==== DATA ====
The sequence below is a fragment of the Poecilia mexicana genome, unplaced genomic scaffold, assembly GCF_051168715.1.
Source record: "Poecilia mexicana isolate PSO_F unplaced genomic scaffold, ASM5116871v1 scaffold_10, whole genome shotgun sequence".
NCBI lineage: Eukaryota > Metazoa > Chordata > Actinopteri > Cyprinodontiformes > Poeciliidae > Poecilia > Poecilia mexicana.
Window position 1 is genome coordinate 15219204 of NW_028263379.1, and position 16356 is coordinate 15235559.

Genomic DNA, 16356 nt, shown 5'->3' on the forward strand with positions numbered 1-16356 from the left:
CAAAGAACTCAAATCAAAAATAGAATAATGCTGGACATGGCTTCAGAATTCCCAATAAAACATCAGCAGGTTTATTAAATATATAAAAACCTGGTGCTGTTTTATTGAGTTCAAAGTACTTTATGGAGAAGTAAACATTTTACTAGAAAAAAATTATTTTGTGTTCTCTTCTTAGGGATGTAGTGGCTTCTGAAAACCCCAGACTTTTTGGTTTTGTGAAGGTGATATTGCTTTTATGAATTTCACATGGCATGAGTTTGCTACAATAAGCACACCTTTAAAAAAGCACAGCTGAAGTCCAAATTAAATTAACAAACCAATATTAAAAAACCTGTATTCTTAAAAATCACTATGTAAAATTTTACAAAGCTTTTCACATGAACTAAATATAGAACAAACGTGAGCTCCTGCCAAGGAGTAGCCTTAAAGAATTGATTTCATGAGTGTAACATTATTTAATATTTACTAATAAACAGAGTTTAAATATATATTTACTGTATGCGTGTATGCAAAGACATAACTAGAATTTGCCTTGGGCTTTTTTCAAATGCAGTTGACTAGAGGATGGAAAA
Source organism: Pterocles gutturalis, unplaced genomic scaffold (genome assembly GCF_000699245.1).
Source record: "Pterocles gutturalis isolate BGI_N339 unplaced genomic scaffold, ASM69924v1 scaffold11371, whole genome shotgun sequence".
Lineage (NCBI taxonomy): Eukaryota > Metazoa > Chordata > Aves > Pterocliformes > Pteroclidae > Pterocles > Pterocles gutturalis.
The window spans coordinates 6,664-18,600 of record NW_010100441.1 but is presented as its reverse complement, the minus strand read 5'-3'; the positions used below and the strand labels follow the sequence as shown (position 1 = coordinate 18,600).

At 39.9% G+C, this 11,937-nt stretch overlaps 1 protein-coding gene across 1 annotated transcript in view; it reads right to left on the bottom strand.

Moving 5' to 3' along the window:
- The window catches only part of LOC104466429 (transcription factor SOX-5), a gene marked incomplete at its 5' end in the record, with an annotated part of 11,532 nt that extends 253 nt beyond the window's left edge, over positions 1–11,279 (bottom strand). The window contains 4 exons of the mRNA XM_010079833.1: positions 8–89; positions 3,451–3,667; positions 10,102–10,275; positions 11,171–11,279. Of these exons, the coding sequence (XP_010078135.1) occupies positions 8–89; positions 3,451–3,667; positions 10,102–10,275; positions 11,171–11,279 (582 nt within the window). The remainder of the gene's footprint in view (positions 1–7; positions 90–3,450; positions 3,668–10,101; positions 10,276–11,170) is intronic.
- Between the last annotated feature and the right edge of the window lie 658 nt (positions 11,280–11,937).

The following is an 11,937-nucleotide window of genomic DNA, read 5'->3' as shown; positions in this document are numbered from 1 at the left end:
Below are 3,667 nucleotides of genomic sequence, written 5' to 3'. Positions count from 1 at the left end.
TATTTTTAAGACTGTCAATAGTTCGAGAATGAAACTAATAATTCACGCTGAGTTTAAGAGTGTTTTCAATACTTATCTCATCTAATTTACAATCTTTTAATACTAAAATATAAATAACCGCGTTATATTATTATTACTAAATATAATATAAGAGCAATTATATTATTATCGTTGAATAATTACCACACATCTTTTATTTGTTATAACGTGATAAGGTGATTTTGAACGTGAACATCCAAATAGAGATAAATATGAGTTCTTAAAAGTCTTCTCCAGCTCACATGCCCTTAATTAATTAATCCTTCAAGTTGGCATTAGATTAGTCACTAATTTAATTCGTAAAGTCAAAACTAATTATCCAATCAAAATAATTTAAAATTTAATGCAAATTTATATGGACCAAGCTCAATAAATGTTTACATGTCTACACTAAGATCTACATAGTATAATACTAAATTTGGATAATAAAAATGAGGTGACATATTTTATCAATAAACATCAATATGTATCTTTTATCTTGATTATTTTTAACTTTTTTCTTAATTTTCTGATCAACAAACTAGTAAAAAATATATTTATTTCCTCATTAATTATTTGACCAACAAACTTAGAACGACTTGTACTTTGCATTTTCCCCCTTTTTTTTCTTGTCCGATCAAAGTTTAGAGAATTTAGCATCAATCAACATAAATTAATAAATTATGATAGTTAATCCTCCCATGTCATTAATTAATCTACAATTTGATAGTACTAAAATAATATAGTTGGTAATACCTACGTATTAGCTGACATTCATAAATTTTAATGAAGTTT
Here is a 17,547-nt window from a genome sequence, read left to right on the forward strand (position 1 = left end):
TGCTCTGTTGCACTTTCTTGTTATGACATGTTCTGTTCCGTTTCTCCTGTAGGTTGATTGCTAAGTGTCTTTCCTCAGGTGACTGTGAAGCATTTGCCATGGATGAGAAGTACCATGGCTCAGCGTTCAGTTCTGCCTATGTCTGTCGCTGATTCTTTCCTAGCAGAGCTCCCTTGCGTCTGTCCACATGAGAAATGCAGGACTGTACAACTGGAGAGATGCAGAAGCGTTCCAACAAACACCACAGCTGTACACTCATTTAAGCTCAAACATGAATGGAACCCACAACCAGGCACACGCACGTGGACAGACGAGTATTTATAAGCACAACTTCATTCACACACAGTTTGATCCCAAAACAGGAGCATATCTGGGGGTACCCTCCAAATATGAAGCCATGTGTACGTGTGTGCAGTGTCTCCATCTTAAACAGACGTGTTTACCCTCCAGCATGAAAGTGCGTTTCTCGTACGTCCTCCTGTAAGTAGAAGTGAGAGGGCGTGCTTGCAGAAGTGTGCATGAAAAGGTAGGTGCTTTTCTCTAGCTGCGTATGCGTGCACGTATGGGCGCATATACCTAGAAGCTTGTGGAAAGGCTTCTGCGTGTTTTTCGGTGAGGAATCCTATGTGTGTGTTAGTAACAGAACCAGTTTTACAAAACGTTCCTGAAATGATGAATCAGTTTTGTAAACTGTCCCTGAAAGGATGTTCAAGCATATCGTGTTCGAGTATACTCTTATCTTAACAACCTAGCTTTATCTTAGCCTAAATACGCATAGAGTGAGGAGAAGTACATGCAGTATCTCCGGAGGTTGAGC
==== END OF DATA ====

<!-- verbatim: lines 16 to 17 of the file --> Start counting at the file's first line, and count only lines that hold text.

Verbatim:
Below are 3,667 nucleotides of genomic sequence, written 5' to 3'. Positions count from 1 at the left end.
TATTTTTAAGACTGTCAATAGTTCGAGAATGAAACTAATAATTCACGCTGAGTTTAAGAGTGTTTTCAATACTTATCTCATCTAATTTACAATCTTTTAATACTAAAATATAAATAACCGCGTTATATTATTATTACTAAATATAATATAAGAGCAATTATATTATTATCGTTGAATAATTACCACACATCTTTTATTTGTTATAACGTGATAAGGTGATTTTGAACGTGAACATCCAAATAGAGATAAATATGAGTTCTTAAAAGTCTTCTCCAGCTCACATGCCCTTAATTAATTAATCCTTCAAGTTGGCATTAGATTAGTCACTAATTTAATTCGTAAAGTCAAAACTAATTATCCAATCAAAATAATTTAAAATTTAATGCAAATTTATATGGACCAAGCTCAATAAATGTTTACATGTCTACACTAAGATCTACATAGTATAATACTAAATTTGGATAATAAAAATGAGGTGACATATTTTATCAATAAACATCAATATGTATCTTTTATCTTGATTATTTTTAACTTTTTTCTTAATTTTCTGATCAACAAACTAGTAAAAAATATATTTATTTCCTCATTAATTATTTGACCAACAAACTTAGAACGACTTGTACTTTGCATTTTCCCCCTTTTTTTTCTTGTCCGATCAAAGTTTAGAGAATTTAGCATCAATCAACATAAATTAATAAATTATGATAGTTAATCCTCCCATGTCATTAATTAATCTACAATTTGATAGTACTAAAATAATATAGTTGGTAATACCTACGTATTAGCTGACATTCATAAATTTTAATGAAGTTT